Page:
Another pro bono site went live today.
This one is somewhat larger than the CIWF Australia web page, a website for a chap by the name of Daniel Boon (!), who wrote a booklet called the Guide to Energy Efficient Home Design and cold-called me (well, cold-emailed) on the basis of my work on the Helen Caldicott website.
Daniel has written and self-published the book – a very good reflection of what the author has learned about designing and building houses that lessen energy requirements, minimise impact on the environment and contribute to ensuring a more sustainable future – and is looking to the web to sell copies.
As pretty much a web novice, Daniel required explanations as to what the website could and couldn’t be, should and shouldn’t be and would and wouldn’t be, more than most of my relatively web-savvy paying clients.
I’m grateful for that, as I find it demands that I become focused in my empathy with my client, able to both understand their needs and suggest ways of meeting them and – critically – that I am able communicate this clearly.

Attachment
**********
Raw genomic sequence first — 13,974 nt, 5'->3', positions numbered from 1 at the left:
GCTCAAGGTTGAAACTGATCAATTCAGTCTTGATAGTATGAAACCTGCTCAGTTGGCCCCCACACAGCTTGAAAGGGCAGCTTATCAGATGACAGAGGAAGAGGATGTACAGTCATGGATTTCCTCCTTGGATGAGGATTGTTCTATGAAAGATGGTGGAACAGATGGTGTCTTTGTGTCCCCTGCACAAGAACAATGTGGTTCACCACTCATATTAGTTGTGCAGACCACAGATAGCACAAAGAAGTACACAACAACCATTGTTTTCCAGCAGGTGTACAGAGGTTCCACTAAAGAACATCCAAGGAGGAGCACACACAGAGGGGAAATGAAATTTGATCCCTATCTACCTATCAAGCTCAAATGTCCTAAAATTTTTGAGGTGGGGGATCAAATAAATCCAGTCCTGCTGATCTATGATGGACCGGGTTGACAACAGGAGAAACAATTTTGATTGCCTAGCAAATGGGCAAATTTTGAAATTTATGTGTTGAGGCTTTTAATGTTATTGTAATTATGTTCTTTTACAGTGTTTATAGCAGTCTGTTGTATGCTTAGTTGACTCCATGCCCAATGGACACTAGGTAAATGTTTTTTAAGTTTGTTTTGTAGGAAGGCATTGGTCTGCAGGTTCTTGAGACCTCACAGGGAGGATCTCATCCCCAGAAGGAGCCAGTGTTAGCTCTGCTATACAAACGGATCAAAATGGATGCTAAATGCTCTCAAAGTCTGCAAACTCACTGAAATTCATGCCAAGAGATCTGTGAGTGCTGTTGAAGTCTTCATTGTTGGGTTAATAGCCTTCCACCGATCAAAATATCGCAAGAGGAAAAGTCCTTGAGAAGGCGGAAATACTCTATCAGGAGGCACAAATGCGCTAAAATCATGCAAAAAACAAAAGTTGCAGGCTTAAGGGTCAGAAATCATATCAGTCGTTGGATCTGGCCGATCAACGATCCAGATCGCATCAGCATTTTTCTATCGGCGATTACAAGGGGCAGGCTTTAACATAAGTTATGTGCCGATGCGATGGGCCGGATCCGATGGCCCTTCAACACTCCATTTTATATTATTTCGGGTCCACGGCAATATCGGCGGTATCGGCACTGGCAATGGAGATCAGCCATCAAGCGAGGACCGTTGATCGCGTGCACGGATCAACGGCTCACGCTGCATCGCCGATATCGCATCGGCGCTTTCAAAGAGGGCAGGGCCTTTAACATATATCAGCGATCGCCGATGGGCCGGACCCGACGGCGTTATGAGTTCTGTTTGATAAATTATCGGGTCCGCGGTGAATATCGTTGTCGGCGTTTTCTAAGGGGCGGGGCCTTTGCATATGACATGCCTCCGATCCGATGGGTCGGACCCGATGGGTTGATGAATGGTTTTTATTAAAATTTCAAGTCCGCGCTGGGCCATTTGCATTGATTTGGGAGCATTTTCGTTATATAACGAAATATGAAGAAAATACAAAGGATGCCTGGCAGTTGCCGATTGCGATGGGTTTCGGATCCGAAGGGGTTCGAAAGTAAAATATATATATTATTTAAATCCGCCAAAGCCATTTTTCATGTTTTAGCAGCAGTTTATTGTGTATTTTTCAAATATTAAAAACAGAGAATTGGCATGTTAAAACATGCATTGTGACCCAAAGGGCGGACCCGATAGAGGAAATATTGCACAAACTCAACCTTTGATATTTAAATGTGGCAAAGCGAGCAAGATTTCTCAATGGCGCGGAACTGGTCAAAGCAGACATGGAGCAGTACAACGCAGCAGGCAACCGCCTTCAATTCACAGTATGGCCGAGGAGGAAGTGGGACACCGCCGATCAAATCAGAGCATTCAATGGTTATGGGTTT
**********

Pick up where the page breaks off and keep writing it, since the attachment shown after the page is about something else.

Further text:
Daniel also wanted to extend to his audience the opportunity to read his thoughts on the business, politics and sociology of the global energy industries.
Options in format, style, content, copyright, technology – once again I had to cover some basic points that forced me to make sure I had done my homework.
We settled on a paid subscription fortnightly HTML/plain text email newsletter.
While this discussion went on – and thus the content of the website was changing in scope and nature – I was also defining and redefining the website structure, visual design and site facilities.
One innovative element for me in this site was setting up a PayPal online payment facility.
PayPal has made a smart move, making its credit card transaction processing facilities available for payment by non-PayPal members. The vendor does still have to have a PayPal Business account, though.
Add to that, a simple set-up and flexible configuration, and I think PayPal will win a lot of friends.
Hopefully, his new website will also help Daniel win some friends in his quest to have Australians adopt more sensible and sustainable house design practices.